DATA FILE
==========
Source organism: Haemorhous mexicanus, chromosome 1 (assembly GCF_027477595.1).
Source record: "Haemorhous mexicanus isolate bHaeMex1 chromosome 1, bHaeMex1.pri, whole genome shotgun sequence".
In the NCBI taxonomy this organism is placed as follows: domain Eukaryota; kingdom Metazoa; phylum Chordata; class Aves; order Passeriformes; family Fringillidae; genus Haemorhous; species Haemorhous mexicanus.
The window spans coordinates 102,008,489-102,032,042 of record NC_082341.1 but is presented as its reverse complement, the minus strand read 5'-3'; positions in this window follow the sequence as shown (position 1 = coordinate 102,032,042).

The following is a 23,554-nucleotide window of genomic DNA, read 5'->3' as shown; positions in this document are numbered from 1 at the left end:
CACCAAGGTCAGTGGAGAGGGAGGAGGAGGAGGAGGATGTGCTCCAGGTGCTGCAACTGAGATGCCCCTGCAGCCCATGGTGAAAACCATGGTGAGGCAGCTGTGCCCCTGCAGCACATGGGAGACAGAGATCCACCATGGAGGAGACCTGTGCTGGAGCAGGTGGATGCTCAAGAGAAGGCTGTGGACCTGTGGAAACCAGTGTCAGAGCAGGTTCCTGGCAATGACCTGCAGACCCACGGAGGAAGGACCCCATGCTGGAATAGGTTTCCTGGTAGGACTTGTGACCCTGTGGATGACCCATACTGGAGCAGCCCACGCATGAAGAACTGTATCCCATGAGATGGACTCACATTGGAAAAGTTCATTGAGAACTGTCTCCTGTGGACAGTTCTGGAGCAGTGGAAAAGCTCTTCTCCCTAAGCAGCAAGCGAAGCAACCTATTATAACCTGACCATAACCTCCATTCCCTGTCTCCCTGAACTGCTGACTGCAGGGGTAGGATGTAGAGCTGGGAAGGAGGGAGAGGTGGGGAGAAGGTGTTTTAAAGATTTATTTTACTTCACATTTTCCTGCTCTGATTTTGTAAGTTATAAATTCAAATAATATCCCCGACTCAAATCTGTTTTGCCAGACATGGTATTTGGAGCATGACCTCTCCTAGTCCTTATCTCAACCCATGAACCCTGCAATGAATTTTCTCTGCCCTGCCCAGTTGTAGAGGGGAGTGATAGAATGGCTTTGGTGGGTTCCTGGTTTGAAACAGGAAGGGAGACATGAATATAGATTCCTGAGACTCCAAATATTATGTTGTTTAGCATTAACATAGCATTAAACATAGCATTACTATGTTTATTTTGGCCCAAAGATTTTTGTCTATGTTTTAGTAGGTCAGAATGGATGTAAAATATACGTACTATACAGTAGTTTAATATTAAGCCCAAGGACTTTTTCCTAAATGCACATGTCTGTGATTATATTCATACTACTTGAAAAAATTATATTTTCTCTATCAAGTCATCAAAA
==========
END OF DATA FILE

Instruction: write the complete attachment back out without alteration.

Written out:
Source organism: Haemorhous mexicanus, chromosome 1 (assembly GCF_027477595.1).
Source record: "Haemorhous mexicanus isolate bHaeMex1 chromosome 1, bHaeMex1.pri, whole genome shotgun sequence".
In the NCBI taxonomy this organism is placed as follows: domain Eukaryota; kingdom Metazoa; phylum Chordata; class Aves; order Passeriformes; family Fringillidae; genus Haemorhous; species Haemorhous mexicanus.
The window spans coordinates 102,008,489-102,032,042 of record NC_082341.1 but is presented as its reverse complement, the minus strand read 5'-3'; positions in this window follow the sequence as shown (position 1 = coordinate 102,032,042).

The following is a 23,554-nucleotide window of genomic DNA, read 5'->3' as shown; positions in this document are numbered from 1 at the left end:
CACCAAGGTCAGTGGAGAGGGAGGAGGAGGAGGAGGATGTGCTCCAGGTGCTGCAACTGAGATGCCCCTGCAGCCCATGGTGAAAACCATGGTGAGGCAGCTGTGCCCCTGCAGCACATGGGAGACAGAGATCCACCATGGAGGAGACCTGTGCTGGAGCAGGTGGATGCTCAAGAGAAGGCTGTGGACCTGTGGAAACCAGTGTCAGAGCAGGTTCCTGGCAATGACCTGCAGACCCACGGAGGAAGGACCCCATGCTGGAATAGGTTTCCTGGTAGGACTTGTGACCCTGTGGATGACCCATACTGGAGCAGCCCACGCATGAAGAACTGTATCCCATGAGATGGACTCACATTGGAAAAGTTCATTGAGAACTGTCTCCTGTGGACAGTTCTGGAGCAGTGGAAAAGCTCTTCTCCCTAAGCAGCAAGCGAAGCAACCTATTATAACCTGACCATAACCTCCATTCCCTGTCTCCCTGAACTGCTGACTGCAGGGGTAGGATGTAGAGCTGGGAAGGAGGGAGAGGTGGGGAGAAGGTGTTTTAAAGATTTATTTTACTTCACATTTTCCTGCTCTGATTTTGTAAGTTATAAATTCAAATAATATCCCCGACTCAAATCTGTTTTGCCAGACATGGTATTTGGAGCATGACCTCTCCTAGTCCTTATCTCAACCCATGAACCCTGCAATGAATTTTCTCTGCCCTGCCCAGTTGTAGAGGGGAGTGATAGAATGGCTTTGGTGGGTTCCTGGTTTGAAACAGGAAGGGAGACATGAATATAGATTCCTGAGACTCCAAATATTATGTTGTTTAGCATTAACATAGCATTAAACATAGCATTACTATGTTTATTTTGGCCCAAAGATTTTTGTCTATGTTTTAGTAGGTCAGAATGGATGTAAAATATACGTACTATACAGTAGTTTAATATTAAGCCCAAGGACTTTTTCCTAAATGCACATGTCTGTGATTATATTCATACTACTTGAAAAAATTATATTTTCTCTATCAAGTCATCAAAA